Effects of demersal trawling on marine infaunal, epifaunal and fish assemblages: studies in the southern Benguela and Oslofjord

 

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dc.contributor.advisor Field, John G en_ZA
dc.contributor.advisor Jarre, Astrid en_ZA
dc.contributor.advisor Shannon, Lynne en_ZA
dc.contributor.advisor Hutchings, Larry en_ZA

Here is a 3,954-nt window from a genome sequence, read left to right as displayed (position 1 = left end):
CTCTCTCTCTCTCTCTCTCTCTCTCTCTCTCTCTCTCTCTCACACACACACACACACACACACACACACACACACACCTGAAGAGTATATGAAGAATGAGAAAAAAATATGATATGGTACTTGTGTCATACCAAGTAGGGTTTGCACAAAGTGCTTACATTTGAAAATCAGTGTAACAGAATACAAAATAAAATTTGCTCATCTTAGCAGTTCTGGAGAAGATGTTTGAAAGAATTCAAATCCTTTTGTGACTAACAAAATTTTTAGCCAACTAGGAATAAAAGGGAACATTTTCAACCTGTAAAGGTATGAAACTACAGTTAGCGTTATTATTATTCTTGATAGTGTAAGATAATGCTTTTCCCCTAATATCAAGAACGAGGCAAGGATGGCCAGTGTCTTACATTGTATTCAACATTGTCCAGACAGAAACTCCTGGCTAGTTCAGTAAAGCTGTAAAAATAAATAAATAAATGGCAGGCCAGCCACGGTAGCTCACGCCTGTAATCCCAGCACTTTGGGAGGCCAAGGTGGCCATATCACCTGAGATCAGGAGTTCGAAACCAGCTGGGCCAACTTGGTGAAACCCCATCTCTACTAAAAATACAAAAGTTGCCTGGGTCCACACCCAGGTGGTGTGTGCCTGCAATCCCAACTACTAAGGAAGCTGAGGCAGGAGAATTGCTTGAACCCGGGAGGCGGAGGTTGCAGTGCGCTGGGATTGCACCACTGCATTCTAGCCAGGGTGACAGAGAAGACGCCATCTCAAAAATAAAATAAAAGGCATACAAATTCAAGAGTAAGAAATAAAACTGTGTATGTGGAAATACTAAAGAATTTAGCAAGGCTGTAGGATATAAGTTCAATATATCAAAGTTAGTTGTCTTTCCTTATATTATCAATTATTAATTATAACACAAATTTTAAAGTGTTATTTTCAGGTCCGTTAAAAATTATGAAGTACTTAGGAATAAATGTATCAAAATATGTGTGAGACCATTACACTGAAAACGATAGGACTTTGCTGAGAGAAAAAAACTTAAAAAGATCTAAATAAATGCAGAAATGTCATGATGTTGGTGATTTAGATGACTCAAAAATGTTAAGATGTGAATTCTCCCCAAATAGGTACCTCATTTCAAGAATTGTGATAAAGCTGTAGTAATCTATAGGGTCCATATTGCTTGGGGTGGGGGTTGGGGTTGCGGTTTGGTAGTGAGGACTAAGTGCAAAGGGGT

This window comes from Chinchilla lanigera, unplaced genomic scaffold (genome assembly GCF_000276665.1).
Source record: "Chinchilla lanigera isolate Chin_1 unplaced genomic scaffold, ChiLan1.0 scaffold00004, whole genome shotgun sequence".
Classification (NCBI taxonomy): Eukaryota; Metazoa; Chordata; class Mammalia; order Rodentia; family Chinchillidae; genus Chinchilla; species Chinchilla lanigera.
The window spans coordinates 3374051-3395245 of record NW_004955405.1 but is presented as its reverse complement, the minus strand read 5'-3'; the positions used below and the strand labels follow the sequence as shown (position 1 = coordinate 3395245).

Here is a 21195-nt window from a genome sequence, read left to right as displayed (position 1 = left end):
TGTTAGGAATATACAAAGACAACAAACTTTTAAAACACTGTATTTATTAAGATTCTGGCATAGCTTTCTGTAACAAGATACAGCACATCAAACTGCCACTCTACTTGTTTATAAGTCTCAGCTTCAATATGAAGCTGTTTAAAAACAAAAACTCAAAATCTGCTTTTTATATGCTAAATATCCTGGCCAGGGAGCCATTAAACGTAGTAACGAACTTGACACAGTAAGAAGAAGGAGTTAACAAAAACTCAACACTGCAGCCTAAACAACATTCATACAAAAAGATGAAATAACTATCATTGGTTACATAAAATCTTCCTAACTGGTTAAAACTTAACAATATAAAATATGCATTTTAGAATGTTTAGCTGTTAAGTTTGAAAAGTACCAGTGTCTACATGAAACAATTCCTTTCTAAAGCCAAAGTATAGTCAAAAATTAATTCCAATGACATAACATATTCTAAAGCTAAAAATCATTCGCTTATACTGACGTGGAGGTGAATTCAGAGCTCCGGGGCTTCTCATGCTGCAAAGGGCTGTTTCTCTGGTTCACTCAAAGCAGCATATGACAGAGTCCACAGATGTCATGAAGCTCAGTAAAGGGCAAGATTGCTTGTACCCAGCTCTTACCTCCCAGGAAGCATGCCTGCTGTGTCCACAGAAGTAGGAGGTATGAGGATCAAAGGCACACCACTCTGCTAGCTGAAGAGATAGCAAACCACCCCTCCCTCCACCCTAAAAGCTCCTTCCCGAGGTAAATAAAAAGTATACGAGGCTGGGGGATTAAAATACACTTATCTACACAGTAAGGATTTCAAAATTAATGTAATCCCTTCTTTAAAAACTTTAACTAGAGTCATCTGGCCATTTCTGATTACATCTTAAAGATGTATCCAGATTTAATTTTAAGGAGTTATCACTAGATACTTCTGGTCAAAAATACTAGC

dc.contributor.author Atkinson, Lara Jane en_ZA
dc.date.accessioned 2014-08-13T14:14:06Z
dc.date.available 2014-08-13T14:14:06Z
dc.date.issued 2009 en_ZA
dc.identifier.citation Atkinson, L. 2009. Effects of demersal trawling on marine infaunal, epifaunal and fish assemblages: studies in the southern Benguela and Oslofjord. University of Cape Town. en_ZA
dc.identifier.uri http://hdl.handle.net/11427/6224